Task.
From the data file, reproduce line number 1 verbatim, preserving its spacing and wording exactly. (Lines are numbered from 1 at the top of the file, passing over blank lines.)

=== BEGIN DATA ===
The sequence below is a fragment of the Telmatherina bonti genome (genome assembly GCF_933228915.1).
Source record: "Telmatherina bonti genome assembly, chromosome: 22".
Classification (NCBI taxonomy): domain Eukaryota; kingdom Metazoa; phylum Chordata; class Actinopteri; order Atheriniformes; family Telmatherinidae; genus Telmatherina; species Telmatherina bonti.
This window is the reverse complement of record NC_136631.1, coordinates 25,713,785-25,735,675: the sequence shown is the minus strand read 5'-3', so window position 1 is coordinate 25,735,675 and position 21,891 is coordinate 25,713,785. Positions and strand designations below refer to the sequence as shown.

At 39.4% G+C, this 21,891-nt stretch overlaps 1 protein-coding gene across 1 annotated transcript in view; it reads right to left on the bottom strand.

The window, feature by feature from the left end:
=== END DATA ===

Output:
The sequence below is a fragment of the Telmatherina bonti genome (genome assembly GCF_933228915.1).